• 1990-1992: President and CEO of Private Sector Council of Washington, D.C.
  • 1992-1996: President of McCarthy and Co.
  • 1997-2009: United States Senator from Nebraska
  • 2009-2013: Professor of National Governance in the School of Foreign Service, Georgetown University
  • 2013-Present: United States Secretary of Defense

Confirmation vote

Chuck Hagel confirmation vote, February 26, 2013
Party Votes for Approveda Votes against Defeatedd Total votes
Democratic Party Democrats 52 0 52
Republican Party Republicans 4 41 45
Independent Independents 2 0 2
Total Votes 58 41 99



On November 5, 2002, Chuck Hagel won re-election to the United States Senate. He defeated Charlie A. Matulka (D), Phil Chase (I) and John J. Graziano (L) in the general election.[6]

U.S. Senate, Nebraska General Election, 2002
Party Candidate Vote % Votes
     Republican Green check mark transparent.pngChuck Hagel incumbent 82.8% 397,438
     Democratic Charlie A. Matulka 14.6% 70,290
     Independent Phil Chase 1.1% 5,066
     Libertarian John J. Graziano 1.5% 7,423
Total Votes 480,217


On November 5, 1996, Chuck Hagel won election to the United States Senate. He defeated Ben Nelson (D) in the general election.[7]

U.S. Senate, Nebraska General Election, 1996
Party Candidate Vote % Votes
     Republican Green check mark transparent.pngChuck Hagel 57.4% 379,933
     Democratic Ben Nelson 42.6% 281,904
Total Votes 661,837

Secretary of Defense term initiatives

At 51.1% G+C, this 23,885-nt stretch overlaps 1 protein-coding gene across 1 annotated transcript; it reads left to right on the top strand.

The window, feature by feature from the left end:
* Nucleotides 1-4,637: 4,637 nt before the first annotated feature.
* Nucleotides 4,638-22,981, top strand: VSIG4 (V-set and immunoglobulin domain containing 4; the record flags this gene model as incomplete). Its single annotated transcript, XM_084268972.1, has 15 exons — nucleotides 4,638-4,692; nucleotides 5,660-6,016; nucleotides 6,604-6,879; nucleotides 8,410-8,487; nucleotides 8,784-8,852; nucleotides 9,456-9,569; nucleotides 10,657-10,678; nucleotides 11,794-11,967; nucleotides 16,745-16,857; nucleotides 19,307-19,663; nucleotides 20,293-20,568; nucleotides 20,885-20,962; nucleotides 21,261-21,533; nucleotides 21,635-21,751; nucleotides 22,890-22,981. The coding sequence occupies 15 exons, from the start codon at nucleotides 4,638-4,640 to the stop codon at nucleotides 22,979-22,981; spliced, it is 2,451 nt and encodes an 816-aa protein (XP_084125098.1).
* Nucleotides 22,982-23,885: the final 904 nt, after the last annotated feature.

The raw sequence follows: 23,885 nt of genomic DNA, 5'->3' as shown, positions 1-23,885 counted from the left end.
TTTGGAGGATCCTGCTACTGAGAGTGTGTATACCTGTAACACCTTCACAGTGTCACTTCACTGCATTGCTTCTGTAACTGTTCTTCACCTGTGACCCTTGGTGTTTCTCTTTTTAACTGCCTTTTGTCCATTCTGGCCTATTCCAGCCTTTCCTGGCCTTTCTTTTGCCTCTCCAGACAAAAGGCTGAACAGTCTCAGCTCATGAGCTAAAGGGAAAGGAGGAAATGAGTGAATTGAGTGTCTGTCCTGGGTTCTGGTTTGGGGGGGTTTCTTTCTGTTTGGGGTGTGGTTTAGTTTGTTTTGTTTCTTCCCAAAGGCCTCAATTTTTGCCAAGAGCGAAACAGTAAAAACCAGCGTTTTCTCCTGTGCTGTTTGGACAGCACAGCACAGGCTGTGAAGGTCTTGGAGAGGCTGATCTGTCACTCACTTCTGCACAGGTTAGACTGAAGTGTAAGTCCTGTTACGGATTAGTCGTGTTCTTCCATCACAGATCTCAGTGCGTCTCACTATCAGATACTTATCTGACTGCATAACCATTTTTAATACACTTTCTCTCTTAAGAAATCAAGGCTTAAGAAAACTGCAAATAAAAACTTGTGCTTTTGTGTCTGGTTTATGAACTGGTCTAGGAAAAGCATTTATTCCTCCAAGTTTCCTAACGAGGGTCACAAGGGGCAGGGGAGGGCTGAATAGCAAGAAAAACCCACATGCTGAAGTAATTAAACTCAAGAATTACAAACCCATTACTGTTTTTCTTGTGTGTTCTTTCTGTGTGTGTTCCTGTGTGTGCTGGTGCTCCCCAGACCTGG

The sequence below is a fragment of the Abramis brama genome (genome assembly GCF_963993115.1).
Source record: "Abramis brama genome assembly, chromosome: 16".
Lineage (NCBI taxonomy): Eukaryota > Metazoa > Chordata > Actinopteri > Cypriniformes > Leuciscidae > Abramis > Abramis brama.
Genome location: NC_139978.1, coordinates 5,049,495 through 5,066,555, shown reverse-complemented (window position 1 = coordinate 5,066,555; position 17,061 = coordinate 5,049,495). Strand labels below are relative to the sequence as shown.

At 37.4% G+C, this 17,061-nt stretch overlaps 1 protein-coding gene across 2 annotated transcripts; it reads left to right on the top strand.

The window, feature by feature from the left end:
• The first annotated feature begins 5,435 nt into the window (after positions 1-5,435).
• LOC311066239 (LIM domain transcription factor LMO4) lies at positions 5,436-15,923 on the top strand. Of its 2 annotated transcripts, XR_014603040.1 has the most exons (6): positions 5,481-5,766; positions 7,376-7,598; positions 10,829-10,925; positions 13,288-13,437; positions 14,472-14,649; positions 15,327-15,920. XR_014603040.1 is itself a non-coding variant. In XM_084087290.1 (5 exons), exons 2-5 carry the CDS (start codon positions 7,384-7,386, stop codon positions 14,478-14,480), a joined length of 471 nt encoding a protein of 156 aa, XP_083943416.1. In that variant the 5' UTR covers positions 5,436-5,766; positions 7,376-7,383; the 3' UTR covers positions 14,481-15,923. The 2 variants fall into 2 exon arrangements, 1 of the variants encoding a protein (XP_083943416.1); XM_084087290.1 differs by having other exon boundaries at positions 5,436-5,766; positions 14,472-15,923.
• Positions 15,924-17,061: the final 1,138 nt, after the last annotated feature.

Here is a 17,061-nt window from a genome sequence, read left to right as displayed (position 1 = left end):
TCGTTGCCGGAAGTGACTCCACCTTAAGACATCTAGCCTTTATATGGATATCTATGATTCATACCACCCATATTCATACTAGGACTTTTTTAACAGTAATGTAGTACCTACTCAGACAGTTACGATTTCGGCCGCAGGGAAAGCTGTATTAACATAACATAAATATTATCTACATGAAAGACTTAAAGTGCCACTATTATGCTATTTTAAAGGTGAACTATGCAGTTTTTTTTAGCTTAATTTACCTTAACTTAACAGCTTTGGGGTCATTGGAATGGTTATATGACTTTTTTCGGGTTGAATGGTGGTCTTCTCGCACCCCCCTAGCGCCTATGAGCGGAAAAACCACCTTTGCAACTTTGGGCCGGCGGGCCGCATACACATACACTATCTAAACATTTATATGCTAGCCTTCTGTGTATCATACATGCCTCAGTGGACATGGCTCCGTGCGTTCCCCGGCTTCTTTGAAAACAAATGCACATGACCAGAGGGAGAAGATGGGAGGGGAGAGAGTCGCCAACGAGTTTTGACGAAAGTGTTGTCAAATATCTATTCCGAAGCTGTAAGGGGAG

Executive Departments of the United States

Executive Departments
Department of DefenseDepartment of StateDepartment of Homeland SecurityDepartment of JusticeDepartment of CommerceDepartment of EducationDepartment of the TreasuryDepartment of AgricultureDepartment of EnergyDepartment of LaborDepartment of TransportationDepartment of the InteriorDepartment of Health and Human ServicesDepartment of Veterans AffairsDepartment of Housing and Urban Development

Department Secretaries
Ashton CarterJohn KerryJeh JohnsonLoretta LynchPenny PritzkerArne DuncanJack LewTom VilsackErnest MonizTom PerezAnthony FoxxSally JewellSylvia Mathews BurwellRobert McDonaldJulian Castro

Military downsizing

On February 24, 2014, Hagel released a budget proposal for the U.S. Department of Defense suggesting the size of the American armed forces be dropped to pre-World War II levels. "You have to always keep your institution prepared, but you can't carry a large land-war Defense Department when there is no large land war," said one senior Pentagon official. The U.S. Army would be dropped to 440,000-450,000 in the coming years, down from the peak of 570,000 after September 11, 2001. President Obama's proposal coming into office would have dropped the Army down to 490,000, but Hagel deemed more cuts necessary in light of both the political and economic landscape in the federal government.[8]

Ethics investigations

On February 5, 2014, Hagel ordered in-depth investigations into multiple ethics violations in the armed services. Drug use in the Air Force, bribery and cheating allegations in the Navy and fraudulent payments and kickbacks in the Army and National Guard sparked the ethics crackdown by Secretary Hagel. A spokesperson of the secretary stated, "And he’s concerned about the depth of it,” Kirby said. “I don’t think he could stand here and tell you that he has — that anybody has — the full grasp here, and that’s what worries (Hagel) is that maybe he doesn’t have the full grasp of the depth of the issue, and he wants to better understand it."[9]